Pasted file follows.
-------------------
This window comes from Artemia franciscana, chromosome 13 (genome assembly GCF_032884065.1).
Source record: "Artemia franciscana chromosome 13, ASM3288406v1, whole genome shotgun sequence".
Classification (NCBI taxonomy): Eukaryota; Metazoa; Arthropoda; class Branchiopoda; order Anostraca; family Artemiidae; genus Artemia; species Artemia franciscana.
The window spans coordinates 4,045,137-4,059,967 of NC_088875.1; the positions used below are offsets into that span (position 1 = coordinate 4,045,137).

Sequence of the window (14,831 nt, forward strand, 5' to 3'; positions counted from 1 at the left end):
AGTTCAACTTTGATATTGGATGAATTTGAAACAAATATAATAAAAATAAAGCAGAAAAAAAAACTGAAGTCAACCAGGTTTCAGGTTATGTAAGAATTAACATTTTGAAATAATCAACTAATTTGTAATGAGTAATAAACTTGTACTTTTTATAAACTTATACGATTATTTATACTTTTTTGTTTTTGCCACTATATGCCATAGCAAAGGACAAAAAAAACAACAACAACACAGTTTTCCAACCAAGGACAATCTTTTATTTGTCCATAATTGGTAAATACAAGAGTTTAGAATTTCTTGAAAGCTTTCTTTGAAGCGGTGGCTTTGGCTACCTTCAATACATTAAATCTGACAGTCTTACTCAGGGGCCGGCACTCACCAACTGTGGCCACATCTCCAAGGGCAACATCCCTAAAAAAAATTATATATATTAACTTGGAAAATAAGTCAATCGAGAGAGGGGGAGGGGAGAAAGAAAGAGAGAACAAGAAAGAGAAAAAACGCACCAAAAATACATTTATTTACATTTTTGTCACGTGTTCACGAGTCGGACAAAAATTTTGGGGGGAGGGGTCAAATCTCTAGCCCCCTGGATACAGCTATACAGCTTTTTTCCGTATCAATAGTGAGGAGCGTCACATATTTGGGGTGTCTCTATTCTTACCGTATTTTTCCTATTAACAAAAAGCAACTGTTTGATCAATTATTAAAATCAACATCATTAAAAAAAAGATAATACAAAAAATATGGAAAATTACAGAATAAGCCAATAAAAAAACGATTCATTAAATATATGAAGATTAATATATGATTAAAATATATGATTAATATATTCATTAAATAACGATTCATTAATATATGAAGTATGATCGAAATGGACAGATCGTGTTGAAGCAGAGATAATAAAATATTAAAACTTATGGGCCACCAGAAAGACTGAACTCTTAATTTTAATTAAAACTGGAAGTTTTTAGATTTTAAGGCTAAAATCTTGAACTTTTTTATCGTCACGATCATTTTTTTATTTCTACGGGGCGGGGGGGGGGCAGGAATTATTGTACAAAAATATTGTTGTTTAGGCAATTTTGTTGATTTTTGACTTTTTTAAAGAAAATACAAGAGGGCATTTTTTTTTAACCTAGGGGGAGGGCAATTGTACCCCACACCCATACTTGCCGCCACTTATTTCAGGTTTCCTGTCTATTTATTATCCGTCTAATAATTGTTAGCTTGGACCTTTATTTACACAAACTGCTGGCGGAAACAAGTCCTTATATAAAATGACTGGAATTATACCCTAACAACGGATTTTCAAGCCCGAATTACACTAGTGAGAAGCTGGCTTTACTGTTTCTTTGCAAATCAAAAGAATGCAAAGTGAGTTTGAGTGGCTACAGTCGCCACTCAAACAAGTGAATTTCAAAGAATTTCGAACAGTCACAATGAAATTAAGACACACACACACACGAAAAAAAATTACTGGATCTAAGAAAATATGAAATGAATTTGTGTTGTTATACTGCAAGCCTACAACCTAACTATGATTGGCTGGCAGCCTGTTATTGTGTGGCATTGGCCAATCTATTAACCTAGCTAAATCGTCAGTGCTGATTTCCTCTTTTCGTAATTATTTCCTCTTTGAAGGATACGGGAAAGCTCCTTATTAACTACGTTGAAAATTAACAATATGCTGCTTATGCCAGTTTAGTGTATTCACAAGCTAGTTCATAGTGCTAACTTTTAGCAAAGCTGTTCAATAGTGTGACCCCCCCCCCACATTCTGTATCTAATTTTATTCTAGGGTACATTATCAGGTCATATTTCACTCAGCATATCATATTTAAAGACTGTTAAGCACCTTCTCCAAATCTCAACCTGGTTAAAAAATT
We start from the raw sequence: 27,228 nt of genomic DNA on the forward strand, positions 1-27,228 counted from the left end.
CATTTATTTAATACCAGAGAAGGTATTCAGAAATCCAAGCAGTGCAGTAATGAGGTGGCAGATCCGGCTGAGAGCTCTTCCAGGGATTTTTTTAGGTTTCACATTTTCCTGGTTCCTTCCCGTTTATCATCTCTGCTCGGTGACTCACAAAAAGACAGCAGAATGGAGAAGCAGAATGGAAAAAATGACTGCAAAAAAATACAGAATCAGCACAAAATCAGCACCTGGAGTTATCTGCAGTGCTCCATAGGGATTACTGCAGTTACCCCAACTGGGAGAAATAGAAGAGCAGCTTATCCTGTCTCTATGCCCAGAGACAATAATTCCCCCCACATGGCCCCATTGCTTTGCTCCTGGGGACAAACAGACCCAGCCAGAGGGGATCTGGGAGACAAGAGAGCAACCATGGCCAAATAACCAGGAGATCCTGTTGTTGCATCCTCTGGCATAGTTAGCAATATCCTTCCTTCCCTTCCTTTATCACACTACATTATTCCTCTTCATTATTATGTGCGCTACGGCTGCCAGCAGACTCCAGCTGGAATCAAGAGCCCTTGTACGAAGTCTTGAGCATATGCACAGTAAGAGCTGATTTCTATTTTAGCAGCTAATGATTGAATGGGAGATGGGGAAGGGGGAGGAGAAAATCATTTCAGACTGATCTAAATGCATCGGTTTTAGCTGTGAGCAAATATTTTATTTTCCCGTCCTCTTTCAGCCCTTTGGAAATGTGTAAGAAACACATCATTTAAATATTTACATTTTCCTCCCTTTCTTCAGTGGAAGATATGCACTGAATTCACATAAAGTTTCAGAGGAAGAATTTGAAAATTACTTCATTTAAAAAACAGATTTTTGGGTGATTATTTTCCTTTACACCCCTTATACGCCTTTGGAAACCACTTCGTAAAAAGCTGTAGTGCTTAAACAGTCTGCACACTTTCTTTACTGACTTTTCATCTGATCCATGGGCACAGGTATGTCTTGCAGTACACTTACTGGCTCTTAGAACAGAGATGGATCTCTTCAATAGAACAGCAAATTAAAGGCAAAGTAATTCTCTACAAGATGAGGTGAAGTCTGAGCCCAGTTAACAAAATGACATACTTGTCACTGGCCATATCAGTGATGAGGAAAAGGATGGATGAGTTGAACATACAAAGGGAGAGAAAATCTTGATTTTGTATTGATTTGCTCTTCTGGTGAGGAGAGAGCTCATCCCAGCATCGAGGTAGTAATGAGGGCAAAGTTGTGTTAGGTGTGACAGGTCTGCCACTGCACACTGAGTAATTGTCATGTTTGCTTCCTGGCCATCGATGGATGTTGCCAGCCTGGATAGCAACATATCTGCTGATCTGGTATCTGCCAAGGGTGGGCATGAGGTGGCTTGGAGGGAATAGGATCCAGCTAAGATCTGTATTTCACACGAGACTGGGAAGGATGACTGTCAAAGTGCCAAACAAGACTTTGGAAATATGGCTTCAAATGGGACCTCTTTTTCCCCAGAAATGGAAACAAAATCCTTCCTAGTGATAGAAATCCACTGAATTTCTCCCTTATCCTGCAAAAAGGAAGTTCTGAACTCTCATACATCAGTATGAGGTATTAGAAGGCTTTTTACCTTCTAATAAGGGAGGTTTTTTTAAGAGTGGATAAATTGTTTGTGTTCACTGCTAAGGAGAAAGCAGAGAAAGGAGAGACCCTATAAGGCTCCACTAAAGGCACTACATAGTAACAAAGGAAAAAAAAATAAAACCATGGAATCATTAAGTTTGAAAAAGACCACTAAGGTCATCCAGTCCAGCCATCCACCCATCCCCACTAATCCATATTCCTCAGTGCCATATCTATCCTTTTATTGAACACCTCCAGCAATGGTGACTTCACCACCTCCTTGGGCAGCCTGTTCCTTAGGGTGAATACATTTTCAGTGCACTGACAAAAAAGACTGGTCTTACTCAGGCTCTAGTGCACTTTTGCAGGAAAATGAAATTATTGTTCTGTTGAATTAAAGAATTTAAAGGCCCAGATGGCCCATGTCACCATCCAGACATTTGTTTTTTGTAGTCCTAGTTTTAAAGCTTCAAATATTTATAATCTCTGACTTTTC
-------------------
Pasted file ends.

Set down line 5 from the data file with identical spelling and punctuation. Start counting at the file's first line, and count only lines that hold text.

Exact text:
Sequence of the window (14,831 nt, forward strand, 5' to 3'; positions counted from 1 at the left end):